Sunday, September 28, 2008

Where's a Good Economist When You Need Him?

Since 1929 and up to this moment, well-known economists have yet to come to a truly useful explanation of how and why the Great Depression happened. Modern economic researchers would all agree, I think, that all they have produced so far is a number of inconclusive conjectures.

I personally believe that a few lesser-known economists did actually get it right, with little variance among them. Among these the one whose name is most familiar to me is Edward C. Harwood of the American Institute for Economic Research. (See his book Cause and Control of the Business Cycle and the monologue-booklet Keynes vs. Harwood by Professor Jagdish Mehra, available at AIER.)


The fact that so few have taken Harwood's ideas seriously is unfortunate, because as I look through his research today I find it irreproachable. The closest he came to valid criticism was the comment that his statistical series did not prove cause and effect any more than any other coincidental movements would. The response to this is twofold:

- Okay, but in order to disprove the theory, you have to prove that this specific cause did not or could not perpetrate the effect, or that something else did (and for you methodology students, his theory is falsifiable, unlike the non-existence of green swans); and

- Harwood's pesky little theory has the annoying habit of correctly predicting all of the recessions since 1929 up to Harwood's demise in 1980, and even thereafter up to today's latest fiasco. (It did give a couple of false positives; but that's statistically acceptable, given that government actions or economic events can forestall busts temporarily.)

The economic phenomena present in today's credit crunch are strikingly similar to those of 1929; and Harwood's theory seems to fit once more. His Institute has been warning of a recession for several months now, and it looks like they're going to "get their wish," even though the marketplace has resisted up to now with less efficacious wishful thinking.

If I understand Harwood's theory correctly, the basic tenets are that two misalignments caused 1929 (and in fact equivalent ones have caused every boom/recession cycle since then):

1. After the First World War, the government purposely inflated the money supply so as to finance the war effort. Instead of allowing that supply to deflate back to gold-standard measures, they chose to allow it to continue. Excess purchasing media therefore circulated throughout the next decade, creating the boom cycle that ended with the 1929 bust.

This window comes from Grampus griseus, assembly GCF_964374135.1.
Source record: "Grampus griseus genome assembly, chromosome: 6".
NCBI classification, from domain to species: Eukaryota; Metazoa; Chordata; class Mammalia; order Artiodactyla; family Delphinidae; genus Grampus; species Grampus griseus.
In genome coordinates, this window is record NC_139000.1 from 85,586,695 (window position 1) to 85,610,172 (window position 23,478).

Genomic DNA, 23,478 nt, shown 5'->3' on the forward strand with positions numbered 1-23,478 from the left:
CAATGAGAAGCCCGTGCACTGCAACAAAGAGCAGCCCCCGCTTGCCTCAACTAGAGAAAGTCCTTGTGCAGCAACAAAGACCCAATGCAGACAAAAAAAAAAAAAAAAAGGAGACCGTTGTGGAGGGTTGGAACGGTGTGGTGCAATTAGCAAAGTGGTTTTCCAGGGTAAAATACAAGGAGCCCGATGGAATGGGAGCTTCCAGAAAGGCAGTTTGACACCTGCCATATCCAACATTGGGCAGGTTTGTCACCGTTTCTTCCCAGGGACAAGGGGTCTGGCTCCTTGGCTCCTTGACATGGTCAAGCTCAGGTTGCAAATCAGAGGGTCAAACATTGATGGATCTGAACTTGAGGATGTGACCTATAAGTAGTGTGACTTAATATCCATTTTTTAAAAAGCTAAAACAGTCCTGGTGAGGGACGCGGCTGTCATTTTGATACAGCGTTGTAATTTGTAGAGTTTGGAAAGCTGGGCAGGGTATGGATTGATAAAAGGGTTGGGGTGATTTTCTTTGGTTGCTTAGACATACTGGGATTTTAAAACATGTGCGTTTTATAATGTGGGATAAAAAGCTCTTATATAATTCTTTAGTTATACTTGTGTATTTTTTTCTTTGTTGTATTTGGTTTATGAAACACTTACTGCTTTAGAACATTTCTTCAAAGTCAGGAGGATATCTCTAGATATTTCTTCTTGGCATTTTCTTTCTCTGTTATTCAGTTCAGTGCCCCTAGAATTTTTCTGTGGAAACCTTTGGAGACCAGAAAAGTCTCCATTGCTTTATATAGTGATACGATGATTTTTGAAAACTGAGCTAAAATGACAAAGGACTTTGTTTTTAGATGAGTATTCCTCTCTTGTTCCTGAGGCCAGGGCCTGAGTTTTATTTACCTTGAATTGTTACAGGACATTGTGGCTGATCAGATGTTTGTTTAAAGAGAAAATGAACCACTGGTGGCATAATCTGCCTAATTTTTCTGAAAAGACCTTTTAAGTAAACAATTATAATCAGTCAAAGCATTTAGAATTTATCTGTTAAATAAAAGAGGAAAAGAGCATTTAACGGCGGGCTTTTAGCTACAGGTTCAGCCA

2. Related to the above-mentioned inflationary actions of the government were the slipping banking standards of the times. Banks had begun to expand credit at an unhealthy rate, as follows:

Harwood believed in what he called "sound commercial banking," whereby banks would operate on a 20 percent or higher fractional reserve system under a federally-defined gold standard, and their functions would be divided into two distinct operations: Commercial operations, and savings & loan operations.

Commercial banks should only function as creators of credit to the extent that they had checking accounts, capital, and commercial paper (real bills) representing goods coming to market within three to four months.

Savings & loans, on the other hand, should only give as much credit (i.e. acquire investment-type assets) as they had deposits and capital (savings-type liabilities). These two quantities should remain in constant balance.

But as it happened in the 1920s, banks' accounts became unbalanced. They had begun to create credit on the basis of things other than those stated above, i.e. upon real estate, stocks and bonds, and other unsound collateral, taking on too much risk. (Sound familiar?)

This excess credit manifested itself as excessive money supply, the proverbial "too much money chasing too few goods." Harwood went to the trouble of calculating the extent of this money-supply overextension, calling the results his Harwood Index of Inflating. He used this Index to predict the coming bust, as witnessed in the 1928 and mid-1929 articles he wrote for the New York Times's weekly journal called The Annalist and other papers of the day. The crisis hit in October 1929.